Little good news comes out of Iran these days. It was once the seat of the Peacock Throne and the home of a glorious long line of shahs. A fascinating tourist destination that any of us would have given our right hand to spend time travelling in; it features unbelievable archaeology, stunning architecture, vibrant souks and an ancient and rich culture. 

Alas, the Islamic revolution put paid to all of that for the last forty years and maybe for our lifetimes too. Not much comes out of Iran these days but oil and exported revolution with its associated instability and chaos.  

Despite all of that negativity, they still make the best Persian rugs, their ceramic work from Isfahan is top-notch and their culinary world is worth more than a cursory glance.

One of the Iranians’ favourite dishes is the little known (in the west) Joojeh Kebob, made from chicken breast or thigh meat, marinated in lemon or lime juice, chopped onion and saffron. Traditionally Joojeh is marinated for 24 to 48 hours; it’s pretty much cooked by the citric acid before the charcoal can singe the sides. With less patience than the traditional Persian, most of us make do with a mere 6-12 hours of marinating.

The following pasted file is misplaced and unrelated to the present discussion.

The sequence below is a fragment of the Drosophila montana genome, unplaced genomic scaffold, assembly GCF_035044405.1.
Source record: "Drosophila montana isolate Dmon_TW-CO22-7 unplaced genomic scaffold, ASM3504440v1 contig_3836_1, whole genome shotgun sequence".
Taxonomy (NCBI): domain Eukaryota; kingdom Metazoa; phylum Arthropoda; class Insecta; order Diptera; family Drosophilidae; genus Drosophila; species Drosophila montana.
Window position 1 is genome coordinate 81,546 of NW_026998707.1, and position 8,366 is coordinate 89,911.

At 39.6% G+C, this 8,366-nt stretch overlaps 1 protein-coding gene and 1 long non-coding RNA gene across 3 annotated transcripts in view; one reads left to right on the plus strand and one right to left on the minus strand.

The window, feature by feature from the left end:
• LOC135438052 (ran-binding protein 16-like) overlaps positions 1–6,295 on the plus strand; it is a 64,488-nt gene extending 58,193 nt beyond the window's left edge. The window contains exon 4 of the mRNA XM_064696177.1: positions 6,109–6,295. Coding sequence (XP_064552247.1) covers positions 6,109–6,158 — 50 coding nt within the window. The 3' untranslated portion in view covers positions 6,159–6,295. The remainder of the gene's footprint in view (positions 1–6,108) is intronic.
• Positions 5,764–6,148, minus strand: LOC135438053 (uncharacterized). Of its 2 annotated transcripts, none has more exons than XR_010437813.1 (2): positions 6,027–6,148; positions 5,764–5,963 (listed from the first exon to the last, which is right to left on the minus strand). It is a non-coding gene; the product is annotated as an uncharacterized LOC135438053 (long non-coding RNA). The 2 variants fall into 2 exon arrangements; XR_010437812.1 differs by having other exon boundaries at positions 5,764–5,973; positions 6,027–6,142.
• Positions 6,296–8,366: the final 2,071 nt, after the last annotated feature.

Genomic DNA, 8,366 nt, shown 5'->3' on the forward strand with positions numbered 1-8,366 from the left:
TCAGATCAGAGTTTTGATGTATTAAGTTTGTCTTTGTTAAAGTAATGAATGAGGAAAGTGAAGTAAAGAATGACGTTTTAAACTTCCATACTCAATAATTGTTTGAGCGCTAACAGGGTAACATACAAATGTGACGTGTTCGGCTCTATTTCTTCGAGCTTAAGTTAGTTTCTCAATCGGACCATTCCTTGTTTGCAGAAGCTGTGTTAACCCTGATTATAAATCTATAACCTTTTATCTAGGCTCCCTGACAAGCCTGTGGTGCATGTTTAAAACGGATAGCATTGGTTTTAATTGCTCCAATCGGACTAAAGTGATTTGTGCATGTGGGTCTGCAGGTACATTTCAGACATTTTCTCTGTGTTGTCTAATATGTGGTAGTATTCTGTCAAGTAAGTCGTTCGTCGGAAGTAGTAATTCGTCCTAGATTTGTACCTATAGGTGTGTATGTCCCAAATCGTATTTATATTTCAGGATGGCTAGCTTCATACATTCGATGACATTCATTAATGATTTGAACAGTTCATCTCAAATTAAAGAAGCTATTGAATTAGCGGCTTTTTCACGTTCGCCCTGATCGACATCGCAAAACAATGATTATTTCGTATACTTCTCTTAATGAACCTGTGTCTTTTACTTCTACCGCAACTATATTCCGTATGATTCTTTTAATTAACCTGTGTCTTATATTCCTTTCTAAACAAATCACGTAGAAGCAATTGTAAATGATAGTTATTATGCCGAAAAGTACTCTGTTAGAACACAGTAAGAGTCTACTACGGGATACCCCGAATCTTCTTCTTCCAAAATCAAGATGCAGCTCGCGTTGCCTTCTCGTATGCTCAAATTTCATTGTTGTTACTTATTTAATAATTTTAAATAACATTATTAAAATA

Lemon and lime are always a game-changer for me, lending personality, freshness and a zingy zest to whatever food they are incorporated with. The addition of the spice saffron to the lemon/lime, used for both colour and flavour, gives both a visual and a taste bud experience.

Joojeh Kebob Photo credit The BFD.

Joojeh Kebob

Ingredients: (for two people = 4 kebobs)

  • Chicken steak cut from from thigh and leg x 4 pcs.
  • Medium onion chopped small
  • Juice plus zest of one lemon or lime
  • Two small teaspoons of crushed saffron flowers
  • Pinch of hot pepper flakes (optional)
  • Good shluk of olive oil
  • Coarse salt and ground pepper, ½ teaspoon of each.
  • Bamboo skewers

Method:

Cut each chicken steak into quarters, set aside. Put all of the ingredients into a bowl, mix well, add the chicken, mix again to ensure everything is well coated, cover with cling wrap and place in the fridge for a minimum of 6 hours and up to 48 hours if you want to be really authentic. The citric acid slowly marinates the chicken to the point that the bird is pretty much cooked before you put it on the BBQ.

Soak the bamboo skewers for at least half an hour in water before adding the chicken meat. Fold each quarter in two and thread onto the skewer. Turn BBQ on until hot, sprinkle a little more coarse salt and ground black pepper, then put skewers onto the BBQ, drop flame to low so as not to burn, and turn until done. I personally only use the BBQ to get the colour and grill flavours on the kebob, then finish it in a 200°C oven for about ten minutes or so. This way you are able to prepare the meal earlier, clean up, shower and join your guests without smelling like an Assador.

Joojeh kebob goes well with plain white rice and an Israeli/Arab salad or greens of your choice.

Bon Apetit or as they say in Farsi:

Nooshe Jan (may it nourish your soul)

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The BFD Food Column: Joojeh Kebob
Daniel Goldwater

Daniel Goldwater

Ex-New Zealander, lover of the buzz that emanates from Jerusalem, Israel and the wider Med. region. Self-trained chef and entrepreneur, trained Pastry chef and former Personal chef to the Ambassador of...